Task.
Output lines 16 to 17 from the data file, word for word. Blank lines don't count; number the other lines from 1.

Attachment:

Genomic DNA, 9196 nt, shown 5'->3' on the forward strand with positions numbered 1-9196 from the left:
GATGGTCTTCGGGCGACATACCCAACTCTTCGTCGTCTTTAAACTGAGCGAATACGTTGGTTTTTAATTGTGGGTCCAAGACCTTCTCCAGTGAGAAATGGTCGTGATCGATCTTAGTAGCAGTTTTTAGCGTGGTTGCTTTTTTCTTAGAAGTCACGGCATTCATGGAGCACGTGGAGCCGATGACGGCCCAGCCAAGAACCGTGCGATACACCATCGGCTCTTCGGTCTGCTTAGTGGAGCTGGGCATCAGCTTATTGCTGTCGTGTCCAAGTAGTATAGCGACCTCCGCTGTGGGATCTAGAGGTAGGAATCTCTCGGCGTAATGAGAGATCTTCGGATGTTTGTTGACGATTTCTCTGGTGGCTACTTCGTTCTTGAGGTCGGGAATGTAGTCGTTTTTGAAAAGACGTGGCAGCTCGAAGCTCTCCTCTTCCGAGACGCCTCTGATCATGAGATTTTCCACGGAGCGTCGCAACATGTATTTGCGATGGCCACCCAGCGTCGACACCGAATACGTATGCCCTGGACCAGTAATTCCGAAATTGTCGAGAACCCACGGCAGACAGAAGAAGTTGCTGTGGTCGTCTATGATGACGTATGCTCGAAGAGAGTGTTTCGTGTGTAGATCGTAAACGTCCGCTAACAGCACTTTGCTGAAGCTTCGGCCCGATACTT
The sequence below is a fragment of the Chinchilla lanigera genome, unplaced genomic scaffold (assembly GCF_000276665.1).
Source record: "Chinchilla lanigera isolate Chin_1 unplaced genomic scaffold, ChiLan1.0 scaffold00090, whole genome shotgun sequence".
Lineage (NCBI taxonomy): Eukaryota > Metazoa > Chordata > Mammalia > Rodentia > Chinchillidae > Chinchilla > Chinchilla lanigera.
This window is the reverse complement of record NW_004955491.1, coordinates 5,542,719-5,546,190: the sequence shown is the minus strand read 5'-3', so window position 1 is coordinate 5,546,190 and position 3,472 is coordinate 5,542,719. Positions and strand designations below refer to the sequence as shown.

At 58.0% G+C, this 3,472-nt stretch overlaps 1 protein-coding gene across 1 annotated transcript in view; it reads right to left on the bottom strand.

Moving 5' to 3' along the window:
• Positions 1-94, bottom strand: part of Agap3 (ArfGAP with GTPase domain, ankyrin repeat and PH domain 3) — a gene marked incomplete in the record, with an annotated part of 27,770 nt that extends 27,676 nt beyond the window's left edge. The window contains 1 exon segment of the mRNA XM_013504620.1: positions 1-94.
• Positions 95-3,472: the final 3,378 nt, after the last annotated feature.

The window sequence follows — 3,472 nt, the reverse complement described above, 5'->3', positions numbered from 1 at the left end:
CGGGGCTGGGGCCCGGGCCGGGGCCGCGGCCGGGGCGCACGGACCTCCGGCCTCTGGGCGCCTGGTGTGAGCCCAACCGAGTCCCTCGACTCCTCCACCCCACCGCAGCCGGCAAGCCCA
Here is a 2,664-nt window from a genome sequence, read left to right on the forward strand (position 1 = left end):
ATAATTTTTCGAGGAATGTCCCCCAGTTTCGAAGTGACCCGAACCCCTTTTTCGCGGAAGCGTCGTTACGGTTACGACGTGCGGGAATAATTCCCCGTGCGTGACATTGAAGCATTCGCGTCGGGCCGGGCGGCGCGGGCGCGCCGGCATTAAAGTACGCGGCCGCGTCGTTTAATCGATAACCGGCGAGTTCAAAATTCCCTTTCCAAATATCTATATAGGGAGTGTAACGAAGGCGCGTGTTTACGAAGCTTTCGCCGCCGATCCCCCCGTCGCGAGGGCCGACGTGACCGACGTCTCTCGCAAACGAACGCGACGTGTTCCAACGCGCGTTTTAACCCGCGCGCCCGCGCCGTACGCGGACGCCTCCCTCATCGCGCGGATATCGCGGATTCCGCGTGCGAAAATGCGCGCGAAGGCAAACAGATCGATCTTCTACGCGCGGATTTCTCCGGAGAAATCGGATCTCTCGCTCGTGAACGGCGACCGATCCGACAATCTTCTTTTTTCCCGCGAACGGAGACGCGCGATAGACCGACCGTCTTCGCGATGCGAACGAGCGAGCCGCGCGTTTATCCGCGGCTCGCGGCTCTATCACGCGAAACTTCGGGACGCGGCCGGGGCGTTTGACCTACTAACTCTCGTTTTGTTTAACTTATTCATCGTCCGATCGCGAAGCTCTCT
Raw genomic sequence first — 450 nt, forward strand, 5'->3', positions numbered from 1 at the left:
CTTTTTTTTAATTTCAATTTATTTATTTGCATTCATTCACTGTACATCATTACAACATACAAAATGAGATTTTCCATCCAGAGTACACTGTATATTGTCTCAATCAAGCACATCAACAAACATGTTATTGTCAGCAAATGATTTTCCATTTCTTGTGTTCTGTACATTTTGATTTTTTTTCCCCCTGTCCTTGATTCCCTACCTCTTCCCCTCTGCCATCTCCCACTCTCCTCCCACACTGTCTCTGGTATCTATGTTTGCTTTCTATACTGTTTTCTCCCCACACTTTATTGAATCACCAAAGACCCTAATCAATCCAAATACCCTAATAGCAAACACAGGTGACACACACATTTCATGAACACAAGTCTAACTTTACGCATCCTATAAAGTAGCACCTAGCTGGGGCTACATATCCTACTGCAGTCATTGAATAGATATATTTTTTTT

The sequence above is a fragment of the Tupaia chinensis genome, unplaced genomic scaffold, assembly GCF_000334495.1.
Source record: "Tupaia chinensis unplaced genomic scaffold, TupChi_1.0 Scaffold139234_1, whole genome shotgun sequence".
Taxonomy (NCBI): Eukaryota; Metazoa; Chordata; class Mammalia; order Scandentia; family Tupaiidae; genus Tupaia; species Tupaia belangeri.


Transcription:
CTTTTTTTTAATTTCAATTTATTTATTTGCATTCATTCACTGTACATCATTACAACATACAAAATGAGATTTTCCATCCAGAGTACACTGTATATTGTCTCAATCAAGCACATCAACAAACATGTTATTGTCAGCAAATGATTTTCCATTTCTTGTGTTCTGTACATTTTGATTTTTTTTCCCCCTGTCCTTGATTCCCTACCTCTTCCCCTCTGCCATCTCCCACTCTCCTCCCACACTGTCTCTGGTATCTATGTTTGCTTTCTATACTGTTTTCTCCCCACACTTTATTGAATCACCAAAGACCCTAATCAATCCAAATACCCTAATAGCAAACACAGGTGACACACACATTTCATGAACACAAGTCTAACTTTACGCATCCTATAAAGTAGCACCTAGCTGGGGCTACATATCCTACTGCAGTCATTGAATAGATATATTTTTTTT

The sequence above is a fragment of the Tupaia chinensis genome, unplaced genomic scaffold, assembly GCF_000334495.1.